This article showcases our top picks for the Best Books For Perfectionism. We reached out to industry leaders and experts who have contributed the suggestions within this article (they have been credited for their contributions below). We are keen to hear your feedback on all of our content and our comment section is a moderated space to express your thoughts and feelings related (or not) to this article This list is in no particular order.
It’s a practical guide full of creative worksheets and fun illustrations to help people navigate anxiety and self-esteem issues. Because a lot of perfectionism stems from anxiety and underlying feelings of low self-esteem, many of the easy-to-use tools in the book will help readers figure out where they’re getting stuck, and small steps they can take to shift their thinking patterns to more positive self soothing ones. Tools like The Level and The Task Extractor help readers figure out how to find balance and move away from feeling like if they’re not doing a perfect job then they are a failure. Instead, the book helps readers find simple ways to pull back and get more perspective in order to feel a sense of fulfillment and accomplishment more often from little wins throughout the day.
This product was recommended by Harriet Chan from CocoFinder
This is a very good book on why striving to be a perfectionist is nothing to brag about. While many of us have been and are still on that treadmill, it is a burden that is unrealistic and, in many ways, unhealthy. If you are unsure whether you are caught in that perpetual cycle of trying to make everything you attempt to be completed to perfection, the author offers ways to determine whether you are. More importantly, there is good advice on how to put striving for perfection in its proper perspective. A very good read to achieve balance as you continue to do your best and be happier.
This 32-page children’s book depicts a little girl who has the vision to build a “magnificent” thing. She has everything to kickstart her project, a brilliant idea, time, and unlimited resources. However, in the course of doing her magnificent project, her heart was tested. She kept on failing, and failing, and failing! One day, she gave up and said she was done. Not until her dog assistant insisted that they take a walk and sort things out. Convincing her little hooman to continue the project, the little girl listened to her bestfriend and went through her magnificent project. Then voila! The little girl finally made it! In reality, each of us is a reflection of the “little girl” in the book. We always have a high standard for ourselves. We usually aim for perfection instead of progression. That’s why when life beats us up, we say, That’s it, I’m done. This book teaches us that no matter how we expect things to be perfect, there will always be glitches and hiccups along the way. Failure and frustration are an essential part of the overall creative process in achieving success. Also, Spires effectively touched the hearts and minds of both children and adults by reminding us that trial and error is a prerequisite for success.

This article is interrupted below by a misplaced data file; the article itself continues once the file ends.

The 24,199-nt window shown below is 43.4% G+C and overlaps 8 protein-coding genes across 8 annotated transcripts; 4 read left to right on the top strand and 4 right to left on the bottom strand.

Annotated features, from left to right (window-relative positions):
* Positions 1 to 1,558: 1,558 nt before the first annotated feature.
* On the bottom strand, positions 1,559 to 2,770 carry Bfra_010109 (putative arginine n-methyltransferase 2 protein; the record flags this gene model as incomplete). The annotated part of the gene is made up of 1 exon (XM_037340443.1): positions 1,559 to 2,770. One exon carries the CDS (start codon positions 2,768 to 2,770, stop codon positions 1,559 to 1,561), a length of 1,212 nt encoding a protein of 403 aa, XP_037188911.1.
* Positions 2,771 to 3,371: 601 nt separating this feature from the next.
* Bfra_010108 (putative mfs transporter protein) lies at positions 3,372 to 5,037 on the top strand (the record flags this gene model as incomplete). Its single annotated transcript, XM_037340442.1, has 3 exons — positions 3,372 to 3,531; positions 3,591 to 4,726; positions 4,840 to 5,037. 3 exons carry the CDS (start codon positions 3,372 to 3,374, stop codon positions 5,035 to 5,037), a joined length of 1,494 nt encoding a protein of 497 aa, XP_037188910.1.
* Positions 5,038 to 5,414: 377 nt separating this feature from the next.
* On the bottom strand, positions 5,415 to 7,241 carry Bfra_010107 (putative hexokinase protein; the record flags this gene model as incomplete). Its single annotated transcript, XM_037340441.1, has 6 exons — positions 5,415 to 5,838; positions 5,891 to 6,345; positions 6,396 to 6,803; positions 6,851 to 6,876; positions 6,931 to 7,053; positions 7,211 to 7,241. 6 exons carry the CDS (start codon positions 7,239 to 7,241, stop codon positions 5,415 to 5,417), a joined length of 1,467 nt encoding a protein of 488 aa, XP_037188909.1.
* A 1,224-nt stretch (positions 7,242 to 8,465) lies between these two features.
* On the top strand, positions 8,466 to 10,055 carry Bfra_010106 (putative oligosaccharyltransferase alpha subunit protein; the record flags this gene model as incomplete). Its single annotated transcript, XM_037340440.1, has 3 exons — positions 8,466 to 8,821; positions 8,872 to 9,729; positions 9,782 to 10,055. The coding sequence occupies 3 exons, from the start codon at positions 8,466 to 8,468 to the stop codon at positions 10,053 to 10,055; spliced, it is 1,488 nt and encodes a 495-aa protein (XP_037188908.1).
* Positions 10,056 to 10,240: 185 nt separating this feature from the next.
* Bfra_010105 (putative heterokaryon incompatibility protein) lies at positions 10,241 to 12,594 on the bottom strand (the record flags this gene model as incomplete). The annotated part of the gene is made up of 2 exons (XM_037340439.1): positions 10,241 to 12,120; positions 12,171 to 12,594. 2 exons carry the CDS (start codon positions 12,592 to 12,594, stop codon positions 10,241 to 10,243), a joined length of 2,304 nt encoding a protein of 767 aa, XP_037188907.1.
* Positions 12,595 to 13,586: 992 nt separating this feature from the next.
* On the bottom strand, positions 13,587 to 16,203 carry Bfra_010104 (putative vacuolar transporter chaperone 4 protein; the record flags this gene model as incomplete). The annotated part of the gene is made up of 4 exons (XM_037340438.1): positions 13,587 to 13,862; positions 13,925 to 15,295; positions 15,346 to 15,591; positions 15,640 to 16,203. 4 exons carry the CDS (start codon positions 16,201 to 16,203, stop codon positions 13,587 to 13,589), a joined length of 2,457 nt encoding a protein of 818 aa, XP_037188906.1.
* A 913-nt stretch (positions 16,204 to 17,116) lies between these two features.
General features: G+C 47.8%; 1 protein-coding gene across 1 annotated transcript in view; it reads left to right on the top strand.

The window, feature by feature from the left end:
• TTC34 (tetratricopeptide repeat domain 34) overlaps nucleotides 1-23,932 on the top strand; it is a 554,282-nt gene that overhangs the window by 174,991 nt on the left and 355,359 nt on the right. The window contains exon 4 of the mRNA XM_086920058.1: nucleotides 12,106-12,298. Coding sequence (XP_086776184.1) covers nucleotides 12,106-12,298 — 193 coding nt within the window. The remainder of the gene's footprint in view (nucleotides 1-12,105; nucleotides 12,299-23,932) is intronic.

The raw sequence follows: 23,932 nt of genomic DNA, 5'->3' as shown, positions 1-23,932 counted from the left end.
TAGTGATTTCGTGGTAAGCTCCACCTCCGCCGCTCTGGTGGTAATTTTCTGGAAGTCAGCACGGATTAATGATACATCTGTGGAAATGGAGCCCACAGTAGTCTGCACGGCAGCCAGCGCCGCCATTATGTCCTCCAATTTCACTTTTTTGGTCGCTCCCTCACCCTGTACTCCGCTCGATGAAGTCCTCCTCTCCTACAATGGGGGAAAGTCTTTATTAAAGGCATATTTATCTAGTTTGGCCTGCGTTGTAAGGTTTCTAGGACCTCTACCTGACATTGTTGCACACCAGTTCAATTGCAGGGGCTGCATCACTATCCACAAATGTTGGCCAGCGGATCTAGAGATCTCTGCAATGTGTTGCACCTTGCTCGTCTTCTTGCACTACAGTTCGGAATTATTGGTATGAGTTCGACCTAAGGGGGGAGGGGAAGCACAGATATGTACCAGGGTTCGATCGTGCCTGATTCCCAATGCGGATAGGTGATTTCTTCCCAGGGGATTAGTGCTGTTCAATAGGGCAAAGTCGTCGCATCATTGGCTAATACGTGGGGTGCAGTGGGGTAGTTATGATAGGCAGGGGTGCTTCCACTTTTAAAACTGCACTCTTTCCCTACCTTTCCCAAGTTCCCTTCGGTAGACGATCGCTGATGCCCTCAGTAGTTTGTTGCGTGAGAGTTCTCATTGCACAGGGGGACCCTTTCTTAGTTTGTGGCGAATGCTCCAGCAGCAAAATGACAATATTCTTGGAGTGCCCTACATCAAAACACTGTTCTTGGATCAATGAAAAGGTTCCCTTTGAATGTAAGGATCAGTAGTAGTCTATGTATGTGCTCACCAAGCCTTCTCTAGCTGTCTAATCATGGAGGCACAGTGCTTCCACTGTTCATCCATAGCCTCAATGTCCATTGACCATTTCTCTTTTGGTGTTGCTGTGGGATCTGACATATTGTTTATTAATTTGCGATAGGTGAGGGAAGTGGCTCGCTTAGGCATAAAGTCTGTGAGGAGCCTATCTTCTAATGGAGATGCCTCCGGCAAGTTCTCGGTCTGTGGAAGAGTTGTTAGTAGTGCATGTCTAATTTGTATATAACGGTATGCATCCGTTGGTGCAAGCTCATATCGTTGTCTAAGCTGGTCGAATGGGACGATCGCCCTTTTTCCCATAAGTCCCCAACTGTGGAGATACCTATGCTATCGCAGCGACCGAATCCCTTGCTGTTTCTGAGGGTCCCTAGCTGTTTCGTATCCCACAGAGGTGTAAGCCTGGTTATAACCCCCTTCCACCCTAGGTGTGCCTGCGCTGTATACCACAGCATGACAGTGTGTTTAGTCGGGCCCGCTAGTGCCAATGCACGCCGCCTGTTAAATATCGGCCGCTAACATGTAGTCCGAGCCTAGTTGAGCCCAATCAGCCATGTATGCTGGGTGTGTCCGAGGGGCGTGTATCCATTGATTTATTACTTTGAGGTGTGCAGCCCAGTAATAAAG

The book will give you hope and inspiration to stop perfectionism and low self-esteem in their tracks, break old patterns, and embrace new ways of living that allow you to experience the happiness and success you deserve fully. It doesn’t take much for a reader with perfectionistic tendencies to put themselves down for not making something right the first time around. But what does it mean for your mind when you beat yourself up constantly? Perfectionists tend to focus on negative things instead of positive ones, so they spend so much mental energy dwelling on their mistakes or shortcomings, often forgetting about their successes. And this is damaging over time – because every mistake is another opportunity missed by someone who’s already lost hope. What would be beneficial is some self-compassion, which this article claim is the antidote to perfectionism.